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I took some Mandarin in college and I believe (IIRC) the concept of tones was introduced to us English speakers by showing how we use "rising tone" for questions.

But a comment to a recent question asserts that mostly English uses "intonation" as opposed to tones to convey meaning.

So: Is what is the difference between "intonation" and "tones" and if so, does English use anything similar to Mandarin tones to convey meaning? (I note that there are separate tags for the two terms.)

Please give examples.

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    Not in a lexical way like Chinese. But there is a lot of use of short intonation patterns, often just hummed or whistled, or placed on nonsense syllables like uh-huh. I once had a grad student in linguistics analyze the various conversational English two-syllable tonemes: uh-huh expressing agreement, disagreement, doubt, anxiety, impatience, and any number of other communicationally useful things. He got around 25 before he quit.
    – jlawler
    Feb 20, 2023 at 18:32
  • @jlawler: "Lexical" means that there are no cases where a word might mean, say "mother" with one tone and "horse" with another? I actually wonder if throughout English where, at least informally, some noun or verb has an actually, if only slightly, different meaning depending upon tone. But a question changes none of the words to refer to different things, I see that.
    – releseabe
    Feb 20, 2023 at 19:36
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    The general distinction between intonation and tone is that tone applies to individual words (or morphemes or similar – singular lexical items of some description), whereas intonation applies to utterances. As such, tones have the ability to distinguish lexical meaning (‘mother’ vs ‘horse’), while intonation does not (since utterances do not encode lexical meaning but combinations of lexical meaning). All languages use intonation, without exception; only some use tones. Feb 20, 2023 at 21:54
  • I have already answered this under the other question. Intonation in English is suprasegmental and not semantic. In Chinese, tones are semantic. Different tones carry different meaning. For example, (and one often given to Western language speakers) is the word ma which can have four different tones: rising, falling, rising-falling or neutral (flat). Each one means something different. That is the simplest explanation. In English, intonation can change meaning as emphasis but not the semantics of an utterance., And I don't understand why this question is being posed again.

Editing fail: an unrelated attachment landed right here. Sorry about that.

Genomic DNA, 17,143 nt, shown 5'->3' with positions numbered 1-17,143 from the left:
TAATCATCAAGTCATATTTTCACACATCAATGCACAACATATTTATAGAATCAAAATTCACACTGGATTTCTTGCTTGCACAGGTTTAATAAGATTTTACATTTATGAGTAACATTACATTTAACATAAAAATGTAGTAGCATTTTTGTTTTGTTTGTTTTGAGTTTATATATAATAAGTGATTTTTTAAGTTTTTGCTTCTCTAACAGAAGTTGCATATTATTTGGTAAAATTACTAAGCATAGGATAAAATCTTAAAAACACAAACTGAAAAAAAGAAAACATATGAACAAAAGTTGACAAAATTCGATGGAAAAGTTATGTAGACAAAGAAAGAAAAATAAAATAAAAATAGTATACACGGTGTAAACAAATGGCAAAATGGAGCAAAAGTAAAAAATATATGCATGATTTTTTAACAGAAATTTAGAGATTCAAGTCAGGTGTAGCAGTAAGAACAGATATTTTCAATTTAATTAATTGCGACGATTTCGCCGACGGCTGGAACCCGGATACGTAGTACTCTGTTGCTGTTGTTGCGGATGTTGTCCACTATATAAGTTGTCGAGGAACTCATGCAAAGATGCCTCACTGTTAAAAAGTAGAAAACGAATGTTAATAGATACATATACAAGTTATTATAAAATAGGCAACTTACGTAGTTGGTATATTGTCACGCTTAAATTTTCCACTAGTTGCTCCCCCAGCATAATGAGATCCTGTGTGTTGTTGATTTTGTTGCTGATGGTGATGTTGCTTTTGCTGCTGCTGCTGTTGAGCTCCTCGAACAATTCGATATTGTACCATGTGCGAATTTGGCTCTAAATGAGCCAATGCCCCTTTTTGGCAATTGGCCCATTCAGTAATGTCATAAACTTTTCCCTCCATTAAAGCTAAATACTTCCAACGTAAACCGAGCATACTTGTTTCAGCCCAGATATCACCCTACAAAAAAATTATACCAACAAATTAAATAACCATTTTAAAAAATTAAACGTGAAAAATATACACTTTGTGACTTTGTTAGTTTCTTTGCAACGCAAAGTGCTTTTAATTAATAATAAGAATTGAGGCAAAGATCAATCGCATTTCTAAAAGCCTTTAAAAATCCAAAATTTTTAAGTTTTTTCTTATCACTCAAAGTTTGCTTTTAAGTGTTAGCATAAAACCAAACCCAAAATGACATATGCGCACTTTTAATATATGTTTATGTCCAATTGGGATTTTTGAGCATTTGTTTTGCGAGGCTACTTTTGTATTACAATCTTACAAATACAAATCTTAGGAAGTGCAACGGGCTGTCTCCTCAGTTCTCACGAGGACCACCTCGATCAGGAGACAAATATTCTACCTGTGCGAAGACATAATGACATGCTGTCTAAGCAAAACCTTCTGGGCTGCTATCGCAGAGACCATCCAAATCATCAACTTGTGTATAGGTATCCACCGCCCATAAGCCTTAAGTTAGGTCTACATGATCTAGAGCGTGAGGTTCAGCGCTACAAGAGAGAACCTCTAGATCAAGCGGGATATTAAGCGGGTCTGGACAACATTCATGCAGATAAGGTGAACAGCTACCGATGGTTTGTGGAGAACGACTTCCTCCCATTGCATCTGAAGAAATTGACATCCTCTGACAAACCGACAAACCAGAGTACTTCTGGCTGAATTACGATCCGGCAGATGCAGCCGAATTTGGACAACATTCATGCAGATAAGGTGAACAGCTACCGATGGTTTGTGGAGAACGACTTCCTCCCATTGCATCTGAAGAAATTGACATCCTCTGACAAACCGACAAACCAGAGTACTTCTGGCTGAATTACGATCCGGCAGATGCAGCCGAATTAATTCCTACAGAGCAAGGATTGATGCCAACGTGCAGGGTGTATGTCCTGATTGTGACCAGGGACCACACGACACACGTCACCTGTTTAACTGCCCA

– Lambie
    Feb 20, 2023 at 23:09
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    Some varieties of English like South African English have minimal tonal pairs of words.
    – Yellow Sky
    Feb 21, 2023 at 1:37

2 Answers 2

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The question depends on two concepts: "meaning" and "tone". Tone is a phonological classification of Fo values into a small number of discrete values, e.f. H, L, Rising, Falling. It's very unclear what people mean by "meaning" especially in light of the broad "meaning" subcategory "usage", but the concept of "semantic interpretation" is much clearer. It refers to lexical meaning ("horse, mother, hemp, eat, 5...") and compositional, propositional meaning (truth values) like the difference between "I saw you" and "you saw me".

Like all languages, English modulates Fo of utterances in infinitely many ways – there aren't just a few tonal categories, analogous to the few tonal phonemes that exist in Chinese. So what happens in English isn't tone. Also what it signals is not semantics, it is pragmatics, i.e. "about how you use the sentence". You can use rising intonation to ask a question, or to fit in with a certain social group, or to express impatience. It isn't used to signal singular or plural, or subject or object, or past vs. future, it is used to do certain things with words.

So English intonation is not at all like Chinese tone. Perhaps what is confusing is that English stress functions in a manner that is weakly similar to tone in Chinese, given the difference between permit and permit.

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  • I understand permit changing based on stress which I had not thought of -- as you say, not tone but analogous. Perhaps among the hundreds of thousands of words in English, tone actually does affect meaning.
    – releseabe
    Feb 21, 2023 at 5:21
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As far as I know, all spoken languages have intonation. Intonation reaches across word boundaries to affect the pronunciation of an entire sentence or larger bit of discourse. It's common across languages, for example, for questions to have rising intonation.

But not all languages have phonemic tone. Phonemic tone occurs within the syllables of single words. Like consonants and vowels, phonemic tones distinguish different words.

Here, different consonants indicate different words: dan, dam, pan, fan, fad.

Here, different vowel sounds indicate different words: dumb, dim, dime, dome, doom.

English doesn't have phonemic tones, but in languages that do, such as Mandarin, words are differentiated by tones as well as by consonants and vowels. The number of tones varies across tone languages. Mandarin has five phonemic tones: high, low, rising, falling, dipping, and neutral/unstressed.

For example, the Mandarin CV sequence "ma" denotes ...

"mother" with high tone, "hemp" with rising tone, "horse" with dipping tone, "scold" with falling tone, [the sentence-final question particle] with neutral/unstressed tone

Most Indo-European languages don't have phonemic tones, but many Southeast Asian languages and West African languages do.

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